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Volume 558: debated on Thursday 7 February 2013

14. What proportion of new over-18 apprenticeships have been taken by people in existing employment since May 2010. (141942)

Apprenticeships are designed to help people develop the skills they need to enter an occupation, and to reskill and progress within a job. The 2011 apprenticeship pay survey found that 77% of apprentices had some experience of work with the same employer before the start of their apprenticeship.

Will the Minister undertake to make clear in all statements about apprenticeships how many are new starts in employment, and how many are existing employment? Will he confirm that a lot of the increase in the number of apprenticeships has come from converting the previous Train to Gain scheme into apprenticeships?

It is very important not only for people to enter the workplace, but to improve their skills within it. For instance, 99% of those on management apprenticeships had some previous experience of work in the company, which is to be expected. It is about getting people out of unemployment, but also ensuring that their skills improve while they are in a job.

North London chamber of commerce and Enfield’s Johnson Matthey are tonight hosting a local business awareness of apprenticeships programme, and are determined to exceed last year’s recruitment of 107 new apprentices. Will the Minister offer a message of support for tonight’s event and, in particular, for Mr Barry Connelly of Johnson Matthey of Enfield who has led that programme?

I would be pleased to support Johnson Matthey and the work it is doing to expand the number of people in apprenticeships, and indeed to increase the quality of apprenticeships. I know that the apprenticeships it offers are of high quality and it is well worth raising awareness of that and getting involved.

The Government’s latest figures show that apprenticeship starts for young people under 19 are down by 15%, and Ministers are complacent about the risks to apprenticeships for over 24-year-olds from their further education loan plans. It is obvious that we urgently need a game- changer for apprenticeships, so why is the Minister still ignoring what the Opposition and now the Business, Innovation and Skills Committee have called for: Government procurement contracts, not least on projects such as high-speed rail, to ensure that companies sign up thousands of new apprenticeships in order to win those contracts?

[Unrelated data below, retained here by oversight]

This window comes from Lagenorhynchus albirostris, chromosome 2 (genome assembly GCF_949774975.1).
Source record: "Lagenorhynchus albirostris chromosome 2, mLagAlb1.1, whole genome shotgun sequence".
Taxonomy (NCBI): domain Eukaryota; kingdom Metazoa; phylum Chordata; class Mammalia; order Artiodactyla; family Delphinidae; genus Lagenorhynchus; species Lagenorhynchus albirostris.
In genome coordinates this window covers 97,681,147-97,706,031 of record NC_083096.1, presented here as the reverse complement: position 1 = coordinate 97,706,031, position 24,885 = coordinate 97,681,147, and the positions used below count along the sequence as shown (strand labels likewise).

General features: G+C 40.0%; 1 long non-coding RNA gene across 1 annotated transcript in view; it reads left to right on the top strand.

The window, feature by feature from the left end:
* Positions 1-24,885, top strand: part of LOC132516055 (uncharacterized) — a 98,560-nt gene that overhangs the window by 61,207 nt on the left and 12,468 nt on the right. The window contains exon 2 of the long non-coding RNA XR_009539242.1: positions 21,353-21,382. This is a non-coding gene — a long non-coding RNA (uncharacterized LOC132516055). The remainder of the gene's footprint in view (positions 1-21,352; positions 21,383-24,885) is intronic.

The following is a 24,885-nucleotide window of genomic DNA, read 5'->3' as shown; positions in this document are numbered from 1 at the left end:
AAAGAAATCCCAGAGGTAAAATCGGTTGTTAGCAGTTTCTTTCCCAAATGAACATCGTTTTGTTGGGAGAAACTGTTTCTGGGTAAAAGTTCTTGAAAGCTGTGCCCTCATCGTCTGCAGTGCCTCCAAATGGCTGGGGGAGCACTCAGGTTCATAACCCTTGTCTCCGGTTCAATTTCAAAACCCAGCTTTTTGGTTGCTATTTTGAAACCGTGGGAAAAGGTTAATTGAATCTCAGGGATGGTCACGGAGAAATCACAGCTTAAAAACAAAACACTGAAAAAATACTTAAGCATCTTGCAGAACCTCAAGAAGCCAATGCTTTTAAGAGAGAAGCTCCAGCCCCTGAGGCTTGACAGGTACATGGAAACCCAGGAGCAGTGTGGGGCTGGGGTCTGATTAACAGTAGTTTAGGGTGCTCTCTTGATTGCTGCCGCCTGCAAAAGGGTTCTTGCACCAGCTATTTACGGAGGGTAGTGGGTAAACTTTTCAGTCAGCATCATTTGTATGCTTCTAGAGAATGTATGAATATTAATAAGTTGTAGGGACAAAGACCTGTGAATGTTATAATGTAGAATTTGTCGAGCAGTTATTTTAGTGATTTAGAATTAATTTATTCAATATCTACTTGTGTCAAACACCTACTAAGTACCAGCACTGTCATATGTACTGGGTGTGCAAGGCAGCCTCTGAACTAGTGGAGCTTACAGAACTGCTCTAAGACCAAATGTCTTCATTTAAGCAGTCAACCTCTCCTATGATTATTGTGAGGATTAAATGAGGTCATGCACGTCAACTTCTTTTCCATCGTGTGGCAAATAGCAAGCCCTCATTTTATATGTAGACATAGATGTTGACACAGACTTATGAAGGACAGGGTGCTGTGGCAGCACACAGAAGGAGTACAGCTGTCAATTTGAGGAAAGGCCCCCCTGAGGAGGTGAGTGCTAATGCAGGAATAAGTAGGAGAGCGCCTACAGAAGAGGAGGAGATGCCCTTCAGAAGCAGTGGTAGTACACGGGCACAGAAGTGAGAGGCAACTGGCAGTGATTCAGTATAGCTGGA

The shadow Minister does rather better when we take politics out of apprenticeships, not least because there has been a record number of apprenticeship starts over the past year. On HS2, I say only that Crossrail—the largest construction project in Europe and signed off by this Government—has precisely the sort of arrangement for which he asks.

Apprenticeships are rightly a focus for the Government, and the extra investment is extremely important and welcome. Does the Minister acknowledge that some companies have a problem when apprentices choose to leave? Will he consider ways in which to compensate the company that puts people through an apprenticeship scheme in the first place?

Ensuring the success—wherever possible—of apprenticeships is important. I will look at the issue the hon. Gentleman raises, but the most important thing in ensuring as high a success rate as possible is that the learning within apprenticeships is as relevant as possible to the company involved. We are working to improve that, and I hope that will reduce the incidence of the problem he describes.

Schools and colleges still do not promote apprenticeships for the most able students as an alternative to university. What are the Government doing to rectify that situation?

That is an important question. This summer, we introduced destination data that showed not only the proportion of children who go to university but the percentage from each school and college that go into apprenticeships. There is a new, important duty on schools to provide independent and impartial guidance. Ofsted will conduct a thematic review—to report in the summer—to show how progress has been made.